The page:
November 07, 2005

First Hand Report From The Gulf Coast Two Months After Katrina

Fifteen miles from the Gulf Coast we arrive at a small town where we will work for the weekend. The devastation is surreal. It is like a war zone.

Boats on top of houses. Houses on top of cars. Everywhere there is garbage. Here and there a space has been cleared for a temporary FEMA trailor to park.

Power lines are working, but on a given block perhaps only a quarter of residents are back. Living in trailors, living in tents.

"How deep was the water?" I ask an old African-American preacher living in a tent across the street from his church and next to an open cess-pool. "Eighteen feet deep over yonder," he says.

It was saltwater. We are fifteen miles from the Gulf.

"Did you get out?" I ask the oldtimer.

"The Lord blessed me. I climbed into the top of that oak tree."

He was in that tree for eight hours as 175 mile an hour wind--- with all the dibris it carries--pelted him.

I am shocked that he is alive. What is more shocking is that his little great-grandson was in the tree with him. His granddaughter was in the tree with them. She is nine months pregnant. She has the baby the next day.

Two more houses and the story is the same. The middle-age woman, sitting on her four-wheeler that she has somehow managed to get running again, sat out the storm in another giant oak tree. Her RV is neatly stacked on top of a neighbor's Pontiac.

"Why did you stay?" I ask.

"I wasn't going to leave my animals. Not my horse."

The horse swam under the tree she was in several hours later. The water swept out to sea as fast as it came in. The horse survived somehow and came home the next day. One of her dogs was not so lucky.

Spray paint everywhere and on everything.

"Janet LaGrange and family alive and safe."

"House of broken dreams."

Orange X's on everything, signaling the house or car has been cleared. 0's in one corner of the X--no bodies.

Mostly names and addresses painted in two foot lettering on the sides of what were once houses. Forwarding addresses, cell phone numbers, and messages to neighbors spray painted on anything that looks like a flat surface.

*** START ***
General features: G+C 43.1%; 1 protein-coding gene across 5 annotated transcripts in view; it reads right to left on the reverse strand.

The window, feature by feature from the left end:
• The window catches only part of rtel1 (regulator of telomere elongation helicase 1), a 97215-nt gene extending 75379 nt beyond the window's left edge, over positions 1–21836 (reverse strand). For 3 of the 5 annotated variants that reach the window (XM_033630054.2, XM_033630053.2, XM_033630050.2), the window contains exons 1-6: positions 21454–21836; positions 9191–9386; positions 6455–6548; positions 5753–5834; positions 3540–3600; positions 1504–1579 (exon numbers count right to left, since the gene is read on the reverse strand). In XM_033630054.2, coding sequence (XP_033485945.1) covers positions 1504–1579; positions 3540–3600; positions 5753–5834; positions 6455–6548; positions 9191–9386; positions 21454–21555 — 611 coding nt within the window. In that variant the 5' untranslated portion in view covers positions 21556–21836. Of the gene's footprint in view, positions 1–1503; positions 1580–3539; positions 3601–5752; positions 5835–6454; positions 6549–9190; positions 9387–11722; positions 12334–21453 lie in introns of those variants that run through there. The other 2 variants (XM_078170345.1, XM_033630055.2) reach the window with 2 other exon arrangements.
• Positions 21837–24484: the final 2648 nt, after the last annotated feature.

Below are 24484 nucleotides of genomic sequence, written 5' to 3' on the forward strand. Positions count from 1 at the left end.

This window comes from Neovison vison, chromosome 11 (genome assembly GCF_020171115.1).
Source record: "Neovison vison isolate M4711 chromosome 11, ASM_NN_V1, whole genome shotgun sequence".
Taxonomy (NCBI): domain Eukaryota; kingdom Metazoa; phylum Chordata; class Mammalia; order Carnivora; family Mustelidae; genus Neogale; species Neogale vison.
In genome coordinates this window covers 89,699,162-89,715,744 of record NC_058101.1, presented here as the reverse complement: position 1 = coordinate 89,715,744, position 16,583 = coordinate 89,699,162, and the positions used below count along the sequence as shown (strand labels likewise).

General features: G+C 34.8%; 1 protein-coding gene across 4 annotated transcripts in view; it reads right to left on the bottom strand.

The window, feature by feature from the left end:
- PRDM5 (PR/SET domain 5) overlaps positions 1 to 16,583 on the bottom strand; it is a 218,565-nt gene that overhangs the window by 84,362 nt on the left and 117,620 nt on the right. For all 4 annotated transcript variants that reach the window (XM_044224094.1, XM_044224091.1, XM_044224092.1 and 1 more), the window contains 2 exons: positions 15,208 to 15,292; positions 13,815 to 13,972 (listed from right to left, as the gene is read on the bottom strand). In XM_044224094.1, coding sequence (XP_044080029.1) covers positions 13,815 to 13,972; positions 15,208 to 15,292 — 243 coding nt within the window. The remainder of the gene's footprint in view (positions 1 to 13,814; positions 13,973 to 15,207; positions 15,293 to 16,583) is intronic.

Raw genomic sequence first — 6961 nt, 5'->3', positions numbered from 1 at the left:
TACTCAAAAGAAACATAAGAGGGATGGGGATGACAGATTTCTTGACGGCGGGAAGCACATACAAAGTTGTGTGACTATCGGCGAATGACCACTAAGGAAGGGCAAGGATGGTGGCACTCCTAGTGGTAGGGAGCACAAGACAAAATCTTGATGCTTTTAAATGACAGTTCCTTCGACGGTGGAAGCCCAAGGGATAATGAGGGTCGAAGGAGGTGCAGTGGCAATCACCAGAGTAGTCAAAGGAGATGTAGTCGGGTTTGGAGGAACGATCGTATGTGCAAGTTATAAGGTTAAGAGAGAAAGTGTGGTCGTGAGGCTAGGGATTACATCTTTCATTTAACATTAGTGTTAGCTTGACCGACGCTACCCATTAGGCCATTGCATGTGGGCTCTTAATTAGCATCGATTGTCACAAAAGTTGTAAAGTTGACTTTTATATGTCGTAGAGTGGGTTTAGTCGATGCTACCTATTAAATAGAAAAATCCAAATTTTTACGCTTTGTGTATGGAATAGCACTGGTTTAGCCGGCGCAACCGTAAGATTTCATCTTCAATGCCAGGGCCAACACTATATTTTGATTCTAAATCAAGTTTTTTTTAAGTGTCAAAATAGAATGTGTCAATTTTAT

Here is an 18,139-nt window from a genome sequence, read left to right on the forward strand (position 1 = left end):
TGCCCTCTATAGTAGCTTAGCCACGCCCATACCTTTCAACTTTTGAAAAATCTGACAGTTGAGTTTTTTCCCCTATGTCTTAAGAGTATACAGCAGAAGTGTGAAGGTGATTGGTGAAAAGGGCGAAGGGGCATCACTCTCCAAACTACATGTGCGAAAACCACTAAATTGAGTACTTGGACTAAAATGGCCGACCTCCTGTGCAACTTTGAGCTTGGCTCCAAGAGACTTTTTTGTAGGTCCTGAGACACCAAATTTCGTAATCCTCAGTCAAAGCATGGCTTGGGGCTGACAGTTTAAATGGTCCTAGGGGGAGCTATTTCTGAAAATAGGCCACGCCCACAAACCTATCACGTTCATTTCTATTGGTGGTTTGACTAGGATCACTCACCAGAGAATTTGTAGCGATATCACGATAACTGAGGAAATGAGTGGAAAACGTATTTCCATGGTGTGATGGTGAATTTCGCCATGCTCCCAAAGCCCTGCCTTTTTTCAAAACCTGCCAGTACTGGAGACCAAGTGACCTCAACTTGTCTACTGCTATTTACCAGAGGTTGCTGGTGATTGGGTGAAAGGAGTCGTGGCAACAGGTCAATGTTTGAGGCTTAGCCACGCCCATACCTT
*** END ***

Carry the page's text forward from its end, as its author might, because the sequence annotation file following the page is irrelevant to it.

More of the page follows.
"God Bless America. We will rebuild"

Done clearing debris for the day, we head to the coast.

The closer we get the more the war zone analogy becomes apt. Where we were working it was mortar and Howitzer bombardment. Three miles from the beach it is heavy ordinance. It is like the Navy decided to shell the town from some unseen WWII battleship. The once touristy town is almost no more. Traffic lights in working order already, but almost no traffic.

Half a mile from the beach: napalm. All of the trees either down or dead.

The beach. Fine white sand. Looking at the Gulf of Mexico for the first time in my life I am tempted to jump in.

I turn around, my back to the water. Driveways. Dozens of them. They lead to nowhere. This close to the water there is almost no debris. It is clear and reasonably clean. The houses have all been washed out to sea or are sitting as piles some blocks in.

We should have camped here on the beach. The devestation has made it beautiful.

A six man crew with six chainsaws. We cleared nearly nearly 50 trees from a dozen homes in two days.

To finish the job of just clearing the devestation will require more people. Many more people. Thousands of people. Hundreds of thousands of people.

And even with hundreds of thousands of more people, it will take years. Many years.

Sorry, no pictures. We are not on vacation and I will not make these people's shattered lives a voyeuristic spectacle.

Addendum: Money will not be enough. The Red Cross is providing food. FEMA is providing shelter. Churches are providing clothing and other support.

What is needed is more bodies on the ground. There are simply not enough people to do the work necessary to clean up, let alone rebuild. If you've donated money to one of dozens of charities, thank you. However, donating your time, skills, and labor would be so much more valuable at this time.

It is really simple to help out. Get four to six of your friends together in a truck, bring chainsaws, shovels, rakes, wheelbarrows (or heavy equipment if you have it) and head on down to the coast anywhere between New Orleans and Florida. Bring tents, there will be no hotel rooms to sleep in. Bring food, it took us an hour to find a restaraunt open and the Wal Mart closed at 7 p.m. because they don't have enough employees to keep it open.

There will be no trouble finding people to help. It is that bad.

By Rusty Shackleford, Ph.D. at 09:14 AM | Comments |